How do you best work with strategic partners who are much different, slower and/or bigger than you?
The following answers are provided by the Y.E.C. Mentors. Co-Founded by Donna Fenn and Scott Gerber, Y.E.C. Mentors is an initiative of the Young Entrepreneur Council, a nonprofit organization that provides young entrepreneurs with access to tools, mentorship, community and educational resources that support each stage of their business’s development and growth. Y.E.C. Mentors’ members are successful executives, serial entrepreneurs and thought leaders.
1. Tweak your communications strategy.
You likely won't change their business processes, but you can sometimes tweak your own methods to make it easier for them to deal with you. Contact them and say, "I respect what you are doing and see opportunities for a beneficial long term relationship. What can I do on my end to ensure we help you save time and be more profitable? How can I alleviate any past partnership frustrations?"
2. Beware the big company.
Big companies can take up tremendous amounts of time and energy for a startup. The rewards may seem great at first, but often big companies are very slow to get things done. They're generally averse to working with startups. Proceed with caution and make sure the relationship is progressing as expected.
3. Think transformational rather than transactional.
We approach our strategic partners in a transformational manner. This results in a team approach to mutual benefits as opposed to a transactional method that is based on just money exchanging hands. Communication of concerns is critical to both parties. And as in marriage or any relationship, a common culture has to be agreed upon. This includes payment terms, quality and performance issues.
- Tom Walter, Tasty Catering
4. Don't try to change your partners.
The key to effectiveness in small entrepreneurial organizations that rely on strategic partners is to understand the psychological and practical implications of working with one partner vs. another. You should never try to change your partners to be more like you—this will fail and frustrate everyone involved.
5. Be clear about expectations and accountability.
When structuring a strategic partnership, always build in a communication system (conference call 1x per week, face to face quarterly) and accountability system (results reviewed and expectations adjusted.) The employee you work with at the partner company may not always be there, so make sure your expectations and accountability is in a written document.
6. Clearly define the relationship.
It is your responsibility to clearly define the relationship. Don't put yourself in a position where you need frequent approvals from the partner—larger companies are notoriously slow, or worse, not responsive. You can't wait for your partner or you'll run out of cash and be out of business.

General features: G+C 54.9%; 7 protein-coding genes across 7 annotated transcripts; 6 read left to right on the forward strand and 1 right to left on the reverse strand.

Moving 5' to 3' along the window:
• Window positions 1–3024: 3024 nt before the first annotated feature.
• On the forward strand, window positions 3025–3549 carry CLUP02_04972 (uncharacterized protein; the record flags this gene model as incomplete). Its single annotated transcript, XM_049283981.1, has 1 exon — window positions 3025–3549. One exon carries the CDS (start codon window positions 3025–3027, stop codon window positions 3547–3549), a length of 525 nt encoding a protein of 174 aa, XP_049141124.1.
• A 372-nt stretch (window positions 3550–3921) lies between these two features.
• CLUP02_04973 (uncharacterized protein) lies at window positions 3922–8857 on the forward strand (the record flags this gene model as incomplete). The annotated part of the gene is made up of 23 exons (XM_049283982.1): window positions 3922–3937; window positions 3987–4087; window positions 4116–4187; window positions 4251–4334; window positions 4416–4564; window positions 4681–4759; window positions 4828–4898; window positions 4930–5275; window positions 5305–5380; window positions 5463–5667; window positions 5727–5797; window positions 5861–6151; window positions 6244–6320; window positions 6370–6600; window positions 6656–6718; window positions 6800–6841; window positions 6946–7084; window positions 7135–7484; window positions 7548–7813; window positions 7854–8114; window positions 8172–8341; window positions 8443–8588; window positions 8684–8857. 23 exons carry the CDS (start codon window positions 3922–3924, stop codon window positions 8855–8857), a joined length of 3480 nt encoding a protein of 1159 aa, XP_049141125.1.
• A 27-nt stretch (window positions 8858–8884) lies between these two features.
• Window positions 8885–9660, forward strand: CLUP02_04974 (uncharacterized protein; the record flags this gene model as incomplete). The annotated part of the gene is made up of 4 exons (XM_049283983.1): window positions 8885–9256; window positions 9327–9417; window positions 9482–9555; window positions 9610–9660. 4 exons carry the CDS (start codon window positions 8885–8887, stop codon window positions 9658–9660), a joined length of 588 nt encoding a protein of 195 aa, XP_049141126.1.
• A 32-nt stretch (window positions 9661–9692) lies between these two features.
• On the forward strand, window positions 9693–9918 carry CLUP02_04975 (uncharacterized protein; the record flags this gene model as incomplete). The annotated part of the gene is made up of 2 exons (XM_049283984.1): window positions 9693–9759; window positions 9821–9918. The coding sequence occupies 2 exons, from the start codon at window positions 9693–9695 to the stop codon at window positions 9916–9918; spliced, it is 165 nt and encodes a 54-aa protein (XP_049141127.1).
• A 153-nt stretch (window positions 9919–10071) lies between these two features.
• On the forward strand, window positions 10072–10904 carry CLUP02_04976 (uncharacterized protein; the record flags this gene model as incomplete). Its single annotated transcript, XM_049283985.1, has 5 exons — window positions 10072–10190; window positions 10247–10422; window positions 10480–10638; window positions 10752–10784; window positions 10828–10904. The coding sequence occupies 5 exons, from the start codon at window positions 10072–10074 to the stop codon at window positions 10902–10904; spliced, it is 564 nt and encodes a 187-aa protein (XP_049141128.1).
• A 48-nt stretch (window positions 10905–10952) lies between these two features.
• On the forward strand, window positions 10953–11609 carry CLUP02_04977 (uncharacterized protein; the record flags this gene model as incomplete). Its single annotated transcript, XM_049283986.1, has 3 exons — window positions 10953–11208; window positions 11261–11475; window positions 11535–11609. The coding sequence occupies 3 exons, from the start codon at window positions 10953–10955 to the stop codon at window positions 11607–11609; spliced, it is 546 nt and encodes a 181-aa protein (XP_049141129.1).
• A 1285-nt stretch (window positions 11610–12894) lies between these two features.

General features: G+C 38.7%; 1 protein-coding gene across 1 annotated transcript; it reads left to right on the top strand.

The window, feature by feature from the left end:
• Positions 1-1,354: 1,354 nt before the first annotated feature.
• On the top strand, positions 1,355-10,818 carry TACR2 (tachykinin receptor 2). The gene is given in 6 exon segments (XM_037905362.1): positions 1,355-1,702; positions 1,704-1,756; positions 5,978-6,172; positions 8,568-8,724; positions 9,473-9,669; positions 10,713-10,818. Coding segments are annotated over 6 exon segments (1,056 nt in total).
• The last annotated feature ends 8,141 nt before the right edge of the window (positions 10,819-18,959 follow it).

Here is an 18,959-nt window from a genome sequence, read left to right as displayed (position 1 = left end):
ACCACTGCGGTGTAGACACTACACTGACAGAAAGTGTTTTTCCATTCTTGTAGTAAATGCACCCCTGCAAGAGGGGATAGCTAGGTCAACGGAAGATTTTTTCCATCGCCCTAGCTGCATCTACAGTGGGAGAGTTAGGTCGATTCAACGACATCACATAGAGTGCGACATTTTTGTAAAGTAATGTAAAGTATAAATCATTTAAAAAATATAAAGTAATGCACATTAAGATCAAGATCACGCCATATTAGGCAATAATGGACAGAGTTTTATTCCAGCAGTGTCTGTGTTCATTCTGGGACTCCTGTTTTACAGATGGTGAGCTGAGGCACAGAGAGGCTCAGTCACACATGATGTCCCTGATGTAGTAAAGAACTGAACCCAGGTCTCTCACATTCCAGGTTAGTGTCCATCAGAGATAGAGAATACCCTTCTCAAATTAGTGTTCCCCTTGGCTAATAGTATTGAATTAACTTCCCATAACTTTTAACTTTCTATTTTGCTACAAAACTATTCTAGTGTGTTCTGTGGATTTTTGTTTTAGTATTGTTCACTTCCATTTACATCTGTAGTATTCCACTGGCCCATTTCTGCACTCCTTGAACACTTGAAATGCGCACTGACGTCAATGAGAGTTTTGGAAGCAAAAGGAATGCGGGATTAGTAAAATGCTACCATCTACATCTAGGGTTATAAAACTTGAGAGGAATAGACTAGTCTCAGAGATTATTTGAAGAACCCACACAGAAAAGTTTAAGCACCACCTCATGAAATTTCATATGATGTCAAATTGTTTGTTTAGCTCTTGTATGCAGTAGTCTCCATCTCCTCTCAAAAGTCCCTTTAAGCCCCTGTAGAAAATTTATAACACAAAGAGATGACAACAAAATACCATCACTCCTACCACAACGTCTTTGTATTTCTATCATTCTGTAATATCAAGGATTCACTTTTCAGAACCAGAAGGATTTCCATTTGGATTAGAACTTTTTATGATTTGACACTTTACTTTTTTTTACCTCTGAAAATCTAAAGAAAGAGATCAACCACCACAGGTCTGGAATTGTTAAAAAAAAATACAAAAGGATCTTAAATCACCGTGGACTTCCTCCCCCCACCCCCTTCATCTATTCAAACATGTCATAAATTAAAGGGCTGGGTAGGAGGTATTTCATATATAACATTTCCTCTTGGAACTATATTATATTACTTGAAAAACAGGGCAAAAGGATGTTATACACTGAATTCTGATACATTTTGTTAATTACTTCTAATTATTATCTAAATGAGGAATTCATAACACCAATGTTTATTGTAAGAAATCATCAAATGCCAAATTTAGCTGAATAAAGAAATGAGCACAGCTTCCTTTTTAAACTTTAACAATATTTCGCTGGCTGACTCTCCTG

7. Respect differences and define what's important.
There will always be differences in intellect in individuals. Companies vary and some are chained in bureaucracy—others are nimble and fleet-footed. Be clear about what is critical and what is your whim. Make sure you communicate this and repeatedly. Foul-ups are opportunities to reinforce values.
8. Culture matters.
You want to match your culture with partners or acquisitions. When you both share the same mindset for quality and speed, it sets a consistent bar for the right shared metrics or scorecards. I do seek out thought leaders who are different because I could be left behind from an innovation standpoint if I surround myself with only those in my industry.
- Naveen Jain
9. The challenges are worth the benefit.
Teaming with a larger, established strategic partner has many benefits. It also has its challenges, like longer time frames to make decisions or to get paid. Three things to keep in mind: 1. They give you leverage and credibility; 2. Clearly understand and provide solutions to their needs; 3. You need to be patient, but once you're "in" and do a great job, you'll get more business opportunities.
10. Clear expectations make or break partnerships.
One of the reasons to form strategic partnerships is to bring brand new approaches or capabilities to the market. You don't have to act exactly like your partner, but you do have to operate according to the same plan. If you mutually define values, expectations, milestones, success factors and metrics, you won't need to control the way each party gets things done, as long as they get them done.
11. Determine value vs. cost.
When working with strategic partners that slow down the process because of red tape, the key is patience. It can be frustrating, but you have to weigh that against the opportunity the partnership provides. Is it worth it? That is a question only you can answer for your personal business needs. Just like every other business decision: The value vs. the cost.